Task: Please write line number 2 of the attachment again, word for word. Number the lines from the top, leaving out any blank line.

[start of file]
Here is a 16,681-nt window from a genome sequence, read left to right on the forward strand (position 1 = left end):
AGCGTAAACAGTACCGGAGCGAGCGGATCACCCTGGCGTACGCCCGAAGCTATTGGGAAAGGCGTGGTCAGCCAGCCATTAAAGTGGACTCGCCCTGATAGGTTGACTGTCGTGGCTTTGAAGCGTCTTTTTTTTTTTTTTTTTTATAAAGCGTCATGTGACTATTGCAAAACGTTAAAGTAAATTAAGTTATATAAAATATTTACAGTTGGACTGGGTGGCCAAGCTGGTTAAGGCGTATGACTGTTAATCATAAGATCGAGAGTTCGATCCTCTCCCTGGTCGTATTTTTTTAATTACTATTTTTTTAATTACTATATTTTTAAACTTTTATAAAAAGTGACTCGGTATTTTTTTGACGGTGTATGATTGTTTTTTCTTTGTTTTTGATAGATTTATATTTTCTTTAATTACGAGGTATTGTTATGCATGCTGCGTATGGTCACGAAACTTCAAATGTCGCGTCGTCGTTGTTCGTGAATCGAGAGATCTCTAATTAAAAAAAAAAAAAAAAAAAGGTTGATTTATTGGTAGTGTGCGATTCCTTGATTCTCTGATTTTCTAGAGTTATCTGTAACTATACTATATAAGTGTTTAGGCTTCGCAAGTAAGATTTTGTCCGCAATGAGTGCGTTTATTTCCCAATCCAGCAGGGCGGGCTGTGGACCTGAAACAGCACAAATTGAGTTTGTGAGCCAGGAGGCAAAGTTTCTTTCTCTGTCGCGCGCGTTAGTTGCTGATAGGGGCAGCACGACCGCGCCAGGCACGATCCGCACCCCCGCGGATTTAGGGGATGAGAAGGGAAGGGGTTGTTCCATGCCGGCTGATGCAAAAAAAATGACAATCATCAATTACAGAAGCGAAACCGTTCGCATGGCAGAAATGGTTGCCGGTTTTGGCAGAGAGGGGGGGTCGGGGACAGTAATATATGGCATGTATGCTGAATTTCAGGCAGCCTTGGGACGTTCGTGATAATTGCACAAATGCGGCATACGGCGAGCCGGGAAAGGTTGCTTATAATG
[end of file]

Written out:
AGCGTAAACAGTACCGGAGCGAGCGGATCACCCTGGCGTACGCCCGAAGCTATTGGGAAAGGCGTGGTCAGCCAGCCATTAAAGTGGACTCGCCCTGATAGGTTGACTGTCGTGGCTTTGAAGCGTCTTTTTTTTTTTTTTTTTTATAAAGCGTCATGTGACTATTGCAAAACGTTAAAGTAAATTAAGTTATATAAAATATTTACAGTTGGACTGGGTGGCCAAGCTGGTTAAGGCGTATGACTGTTAATCATAAGATCGAGAGTTCGATCCTCTCCCTGGTCGTATTTTTTTAATTACTATTTTTTTAATTACTATATTTTTAAACTTTTATAAAAAGTGACTCGGTATTTTTTTGACGGTGTATGATTGTTTTTTCTTTGTTTTTGATAGATTTATATTTTCTTTAATTACGAGGTATTGTTATGCATGCTGCGTATGGTCACGAAACTTCAAATGTCGCGTCGTCGTTGTTCGTGAATCGAGAGATCTCTAATTAAAAAAAAAAAAAAAAAAAGGTTGATTTATTGGTAGTGTGCGATTCCTTGATTCTCTGATTTTCTAGAGTTATCTGTAACTATACTATATAAGTGTTTAGGCTTCGCAAGTAAGATTTTGTCCGCAATGAGTGCGTTTATTTCCCAATCCAGCAGGGCGGGCTGTGGACCTGAAACAGCACAAATTGAGTTTGTGAGCCAGGAGGCAAAGTTTCTTTCTCTGTCGCGCGCGTTAGTTGCTGATAGGGGCAGCACGACCGCGCCAGGCACGATCCGCACCCCCGCGGATTTAGGGGATGAGAAGGGAAGGGGTTGTTCCATGCCGGCTGATGCAAAAAAAATGACAATCATCAATTACAGAAGCGAAACCGTTCGCATGGCAGAAATGGTTGCCGGTTTTGGCAGAGAGGGGGGGTCGGGGACAGTAATATATGGCATGTATGCTGAATTTCAGGCAGCCTTGGGACGTTCGTGATAATTGCACAAATGCGGCATACGGCGAGCCGGGAAAGGTTGCTTATAATG